We are in the midst of a crisis of meaning, inundated with cultural images and pressures signaling status and prestige, dictating what is deemed socially acceptable. The cancel culture, the culture wars, and the fear of being excluded have us expending a tremendous amount of attention to the millions of messages to which we are exposed each day.
Our attention is our most valuable resource. Experience is dependent on attention. Moreover, our quality of life is the quality of our experience.
Who decides where we put our attention?
Ultimately, we do. Yet left unchecked, the media we leave ourselves open to will steal our attention without permission. Advertisers, television writers, and political commentators are masters at stoking the most primal aspects of our consciousness, instinctually drawing our attention.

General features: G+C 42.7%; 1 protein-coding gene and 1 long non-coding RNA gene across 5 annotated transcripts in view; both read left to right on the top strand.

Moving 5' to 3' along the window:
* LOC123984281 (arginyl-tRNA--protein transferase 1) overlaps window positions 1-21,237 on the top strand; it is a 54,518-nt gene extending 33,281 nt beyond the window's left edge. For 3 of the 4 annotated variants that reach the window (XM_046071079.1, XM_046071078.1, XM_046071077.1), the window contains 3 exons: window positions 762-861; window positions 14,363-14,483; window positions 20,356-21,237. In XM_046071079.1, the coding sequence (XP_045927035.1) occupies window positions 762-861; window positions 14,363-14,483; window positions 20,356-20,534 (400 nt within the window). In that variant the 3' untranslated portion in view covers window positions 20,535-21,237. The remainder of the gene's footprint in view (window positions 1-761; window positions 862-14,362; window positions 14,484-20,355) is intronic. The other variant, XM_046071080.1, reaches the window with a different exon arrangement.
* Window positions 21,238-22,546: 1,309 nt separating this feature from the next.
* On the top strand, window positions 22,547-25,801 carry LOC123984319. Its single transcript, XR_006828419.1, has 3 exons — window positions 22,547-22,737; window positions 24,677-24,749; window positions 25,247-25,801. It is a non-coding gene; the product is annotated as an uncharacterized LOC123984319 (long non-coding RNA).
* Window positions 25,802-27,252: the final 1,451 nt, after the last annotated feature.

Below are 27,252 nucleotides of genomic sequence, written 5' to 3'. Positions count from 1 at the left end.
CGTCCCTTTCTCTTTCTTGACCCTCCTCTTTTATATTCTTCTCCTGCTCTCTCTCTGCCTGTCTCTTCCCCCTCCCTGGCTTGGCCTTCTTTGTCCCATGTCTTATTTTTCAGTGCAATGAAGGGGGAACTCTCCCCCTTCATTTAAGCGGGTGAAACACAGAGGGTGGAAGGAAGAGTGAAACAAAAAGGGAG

And so the ability to control our impulses and attention has a direct correlation with how we experience life. Focus, a necessary element of attention, is becoming exponentially more difficult and rare. Researchers, doctors, and scientists admit our minds have not evolved to the point where we can effectively process the volume of information we are exposed to daily.
In the final accounting, will our life’s experience be a race for a larger social media following, dependent on followership, materialism, political correctness, and/or the judgment of others? Or will it be a carefully cultivated menagerie of passions, projects, works, connection, depth, and community?
In the end, where we place our attention will lead to the answers to these questions.